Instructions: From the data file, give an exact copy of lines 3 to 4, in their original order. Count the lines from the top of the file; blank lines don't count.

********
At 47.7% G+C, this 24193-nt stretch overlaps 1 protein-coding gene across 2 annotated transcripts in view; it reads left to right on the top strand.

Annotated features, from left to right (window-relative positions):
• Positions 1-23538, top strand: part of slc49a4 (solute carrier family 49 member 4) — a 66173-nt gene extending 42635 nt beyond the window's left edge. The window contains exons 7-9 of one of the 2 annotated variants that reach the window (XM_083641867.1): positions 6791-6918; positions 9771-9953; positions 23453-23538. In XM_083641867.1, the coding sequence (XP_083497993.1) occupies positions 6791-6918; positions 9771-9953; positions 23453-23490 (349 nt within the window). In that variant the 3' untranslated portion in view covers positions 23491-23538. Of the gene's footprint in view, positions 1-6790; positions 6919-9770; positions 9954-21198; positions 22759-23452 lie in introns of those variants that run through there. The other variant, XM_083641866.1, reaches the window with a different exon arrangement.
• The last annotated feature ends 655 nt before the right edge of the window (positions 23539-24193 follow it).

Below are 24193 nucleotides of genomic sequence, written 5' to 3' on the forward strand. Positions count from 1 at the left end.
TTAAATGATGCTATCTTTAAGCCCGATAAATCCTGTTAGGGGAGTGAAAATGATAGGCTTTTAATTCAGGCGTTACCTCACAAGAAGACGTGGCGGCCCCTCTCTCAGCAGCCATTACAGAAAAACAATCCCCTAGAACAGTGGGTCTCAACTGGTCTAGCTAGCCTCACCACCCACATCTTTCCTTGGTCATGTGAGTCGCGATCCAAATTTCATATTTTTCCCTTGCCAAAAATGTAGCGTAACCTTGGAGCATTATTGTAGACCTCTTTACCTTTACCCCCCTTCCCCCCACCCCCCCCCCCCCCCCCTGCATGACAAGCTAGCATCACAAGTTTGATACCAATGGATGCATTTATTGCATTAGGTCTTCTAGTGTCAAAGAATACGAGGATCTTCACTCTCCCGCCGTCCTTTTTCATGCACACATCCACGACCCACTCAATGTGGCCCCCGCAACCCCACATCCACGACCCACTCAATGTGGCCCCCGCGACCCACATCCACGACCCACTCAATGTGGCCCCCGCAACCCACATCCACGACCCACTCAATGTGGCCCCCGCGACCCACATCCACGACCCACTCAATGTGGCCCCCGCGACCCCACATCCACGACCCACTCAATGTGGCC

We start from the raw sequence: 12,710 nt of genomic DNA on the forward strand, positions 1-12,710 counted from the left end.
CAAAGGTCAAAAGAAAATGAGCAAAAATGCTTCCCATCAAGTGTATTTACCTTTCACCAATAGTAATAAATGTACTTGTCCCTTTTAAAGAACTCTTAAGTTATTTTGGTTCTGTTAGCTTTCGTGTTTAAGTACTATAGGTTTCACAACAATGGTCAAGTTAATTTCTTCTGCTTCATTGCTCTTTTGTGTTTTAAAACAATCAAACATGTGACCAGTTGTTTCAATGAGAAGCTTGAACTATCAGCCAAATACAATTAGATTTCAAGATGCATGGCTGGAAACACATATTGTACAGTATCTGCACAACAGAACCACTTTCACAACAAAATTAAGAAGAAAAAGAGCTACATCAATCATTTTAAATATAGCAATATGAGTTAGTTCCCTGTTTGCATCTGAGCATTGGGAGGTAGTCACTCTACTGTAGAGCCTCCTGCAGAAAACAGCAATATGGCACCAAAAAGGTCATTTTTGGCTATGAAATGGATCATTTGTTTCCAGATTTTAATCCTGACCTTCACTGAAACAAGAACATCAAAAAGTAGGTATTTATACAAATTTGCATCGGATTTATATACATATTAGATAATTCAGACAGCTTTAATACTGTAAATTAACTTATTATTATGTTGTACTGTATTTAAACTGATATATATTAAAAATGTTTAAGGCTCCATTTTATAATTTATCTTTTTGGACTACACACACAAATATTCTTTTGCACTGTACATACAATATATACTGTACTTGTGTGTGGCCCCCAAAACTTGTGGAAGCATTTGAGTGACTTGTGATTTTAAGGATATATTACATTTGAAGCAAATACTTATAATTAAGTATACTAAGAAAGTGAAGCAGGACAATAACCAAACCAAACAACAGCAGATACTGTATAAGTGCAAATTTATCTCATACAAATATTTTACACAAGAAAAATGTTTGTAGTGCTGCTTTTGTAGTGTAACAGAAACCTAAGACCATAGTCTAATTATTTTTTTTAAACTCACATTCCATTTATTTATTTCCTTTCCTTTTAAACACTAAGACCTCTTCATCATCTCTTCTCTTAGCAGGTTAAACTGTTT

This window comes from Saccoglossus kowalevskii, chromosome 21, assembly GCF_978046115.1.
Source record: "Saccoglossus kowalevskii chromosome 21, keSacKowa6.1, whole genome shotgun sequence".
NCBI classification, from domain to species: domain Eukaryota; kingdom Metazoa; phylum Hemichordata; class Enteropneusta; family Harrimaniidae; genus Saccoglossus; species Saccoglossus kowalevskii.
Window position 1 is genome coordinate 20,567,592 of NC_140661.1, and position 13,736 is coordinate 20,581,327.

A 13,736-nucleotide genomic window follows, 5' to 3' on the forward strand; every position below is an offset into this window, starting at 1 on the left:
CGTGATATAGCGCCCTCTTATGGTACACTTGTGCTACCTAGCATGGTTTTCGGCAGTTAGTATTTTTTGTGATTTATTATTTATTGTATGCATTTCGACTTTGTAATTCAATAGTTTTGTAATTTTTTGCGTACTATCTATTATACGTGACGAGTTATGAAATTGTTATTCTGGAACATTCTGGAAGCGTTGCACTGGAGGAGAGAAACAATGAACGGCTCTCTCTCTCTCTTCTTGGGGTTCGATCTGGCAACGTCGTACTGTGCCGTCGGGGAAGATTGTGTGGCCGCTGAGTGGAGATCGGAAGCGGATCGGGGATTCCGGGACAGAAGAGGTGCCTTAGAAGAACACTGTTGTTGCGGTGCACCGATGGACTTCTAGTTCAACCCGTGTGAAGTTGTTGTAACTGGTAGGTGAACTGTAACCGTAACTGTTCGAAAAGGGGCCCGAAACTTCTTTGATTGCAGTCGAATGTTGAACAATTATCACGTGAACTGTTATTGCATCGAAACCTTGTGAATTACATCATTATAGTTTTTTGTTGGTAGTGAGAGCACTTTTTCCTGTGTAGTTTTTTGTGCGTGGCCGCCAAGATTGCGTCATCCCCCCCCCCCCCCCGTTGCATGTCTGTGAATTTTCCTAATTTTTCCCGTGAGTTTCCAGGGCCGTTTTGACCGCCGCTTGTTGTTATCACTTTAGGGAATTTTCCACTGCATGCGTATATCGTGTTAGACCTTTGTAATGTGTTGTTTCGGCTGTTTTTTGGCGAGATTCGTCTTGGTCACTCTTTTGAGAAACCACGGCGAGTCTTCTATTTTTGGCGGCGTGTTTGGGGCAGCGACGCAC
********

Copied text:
• Positions 1-23538, top strand: part of slc49a4 (solute carrier family 49 member 4) — a 66173-nt gene extending 42635 nt beyond the window's left edge. The window contains exons 7-9 of one of the 2 annotated variants that reach the window (XM_083641867.1): positions 6791-6918; positions 9771-9953; positions 23453-23538. In XM_083641867.1, the coding sequence (XP_083497993.1) occupies positions 6791-6918; positions 9771-9953; positions 23453-23490 (349 nt within the window). In that variant the 3' untranslated portion in view covers positions 23491-23538. Of the gene's footprint in view, positions 1-6790; positions 6919-9770; positions 9954-21198; positions 22759-23452 lie in introns of those variants that run through there. The other variant, XM_083641866.1, reaches the window with a different exon arrangement.
• The last annotated feature ends 655 nt before the right edge of the window (positions 23539-24193 follow it).